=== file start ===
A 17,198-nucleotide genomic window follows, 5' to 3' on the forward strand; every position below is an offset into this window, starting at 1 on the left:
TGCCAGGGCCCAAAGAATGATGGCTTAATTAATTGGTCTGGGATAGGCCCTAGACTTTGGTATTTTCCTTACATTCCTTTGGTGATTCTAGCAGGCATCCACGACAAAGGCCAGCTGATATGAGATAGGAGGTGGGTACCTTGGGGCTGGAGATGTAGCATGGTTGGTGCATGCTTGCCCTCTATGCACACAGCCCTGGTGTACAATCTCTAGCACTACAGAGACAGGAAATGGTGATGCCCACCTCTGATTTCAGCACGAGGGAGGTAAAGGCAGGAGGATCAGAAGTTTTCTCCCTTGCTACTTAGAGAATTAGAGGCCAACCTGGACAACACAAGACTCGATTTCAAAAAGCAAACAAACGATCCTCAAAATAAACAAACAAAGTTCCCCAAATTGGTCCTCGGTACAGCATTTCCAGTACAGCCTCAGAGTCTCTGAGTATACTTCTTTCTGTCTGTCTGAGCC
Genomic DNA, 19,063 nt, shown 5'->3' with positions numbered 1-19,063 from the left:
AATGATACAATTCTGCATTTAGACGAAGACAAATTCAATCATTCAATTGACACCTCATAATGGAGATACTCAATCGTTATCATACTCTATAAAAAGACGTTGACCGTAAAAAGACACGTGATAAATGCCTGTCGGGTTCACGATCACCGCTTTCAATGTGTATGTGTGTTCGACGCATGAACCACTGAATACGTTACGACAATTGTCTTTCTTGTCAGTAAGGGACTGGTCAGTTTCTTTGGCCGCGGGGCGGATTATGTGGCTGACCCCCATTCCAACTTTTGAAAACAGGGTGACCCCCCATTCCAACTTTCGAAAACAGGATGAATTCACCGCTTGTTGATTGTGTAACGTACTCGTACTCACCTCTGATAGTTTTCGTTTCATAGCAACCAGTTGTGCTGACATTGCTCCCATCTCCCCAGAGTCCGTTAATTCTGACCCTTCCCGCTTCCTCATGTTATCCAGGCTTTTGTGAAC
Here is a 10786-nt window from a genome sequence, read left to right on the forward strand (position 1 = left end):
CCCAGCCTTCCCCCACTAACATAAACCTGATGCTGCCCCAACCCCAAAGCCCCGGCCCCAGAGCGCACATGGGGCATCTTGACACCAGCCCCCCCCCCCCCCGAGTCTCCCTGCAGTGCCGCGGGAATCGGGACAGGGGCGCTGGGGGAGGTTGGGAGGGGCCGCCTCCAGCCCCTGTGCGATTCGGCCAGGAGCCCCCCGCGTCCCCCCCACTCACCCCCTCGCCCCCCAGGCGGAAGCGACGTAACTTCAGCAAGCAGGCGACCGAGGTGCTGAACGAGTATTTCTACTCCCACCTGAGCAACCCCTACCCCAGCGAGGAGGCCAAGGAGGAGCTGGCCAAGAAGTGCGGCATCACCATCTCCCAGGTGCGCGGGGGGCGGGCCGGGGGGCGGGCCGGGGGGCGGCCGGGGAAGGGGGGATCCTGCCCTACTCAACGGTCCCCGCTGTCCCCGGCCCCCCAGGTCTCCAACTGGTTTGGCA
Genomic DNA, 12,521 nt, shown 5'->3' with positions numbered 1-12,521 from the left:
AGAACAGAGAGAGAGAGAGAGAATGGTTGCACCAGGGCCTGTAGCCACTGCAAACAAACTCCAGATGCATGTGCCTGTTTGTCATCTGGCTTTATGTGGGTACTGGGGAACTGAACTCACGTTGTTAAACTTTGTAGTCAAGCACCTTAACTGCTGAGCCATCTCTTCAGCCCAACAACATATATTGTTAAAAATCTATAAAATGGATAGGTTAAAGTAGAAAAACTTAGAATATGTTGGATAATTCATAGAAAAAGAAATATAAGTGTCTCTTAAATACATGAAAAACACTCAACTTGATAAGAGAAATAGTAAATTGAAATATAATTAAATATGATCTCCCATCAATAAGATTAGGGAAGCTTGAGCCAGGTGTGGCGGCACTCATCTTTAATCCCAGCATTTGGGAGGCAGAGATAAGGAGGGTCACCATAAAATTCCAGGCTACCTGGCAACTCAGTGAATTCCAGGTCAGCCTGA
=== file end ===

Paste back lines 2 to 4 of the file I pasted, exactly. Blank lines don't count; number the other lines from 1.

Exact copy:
TGCCAGGGCCCAAAGAATGATGGCTTAATTAATTGGTCTGGGATAGGCCCTAGACTTTGGTATTTTCCTTACATTCCTTTGGTGATTCTAGCAGGCATCCACGACAAAGGCCAGCTGATATGAGATAGGAGGTGGGTACCTTGGGGCTGGAGATGTAGCATGGTTGGTGCATGCTTGCCCTCTATGCACACAGCCCTGGTGTACAATCTCTAGCACTACAGAGACAGGAAATGGTGATGCCCACCTCTGATTTCAGCACGAGGGAGGTAAAGGCAGGAGGATCAGAAGTTTTCTCCCTTGCTACTTAGAGAATTAGAGGCCAACCTGGACAACACAAGACTCGATTTCAAAAAGCAAACAAACGATCCTCAAAATAAACAAACAAAGTTCCCCAAATTGGTCCTCGGTACAGCATTTCCAGTACAGCCTCAGAGTCTCTGAGTATACTTCTTTCTGTCTGTCTGAGCC
Genomic DNA, 19,063 nt, shown 5'->3' with positions numbered 1-19,063 from the left:
AATGATACAATTCTGCATTTAGACGAAGACAAATTCAATCATTCAATTGACACCTCATAATGGAGATACTCAATCGTTATCATACTCTATAAAAAGACGTTGACCGTAAAAAGACACGTGATAAATGCCTGTCGGGTTCACGATCACCGCTTTCAATGTGTATGTGTGTTCGACGCATGAACCACTGAATACGTTACGACAATTGTCTTTCTTGTCAGTAAGGGACTGGTCAGTTTCTTTGGCCGCGGGGCGGATTATGTGGCTGACCCCCATTCCAACTTTTGAAAACAGGGTGACCCCCCATTCCAACTTTCGAAAACAGGATGAATTCACCGCTTGTTGATTGTGTAACGTACTCGTACTCACCTCTGATAGTTTTCGTTTCATAGCAACCAGTTGTGCTGACATTGCTCCCATCTCCCCAGAGTCCGTTAATTCTGACCCTTCCCGCTTCCTCATGTTATCCAGGCTTTTGTGAAC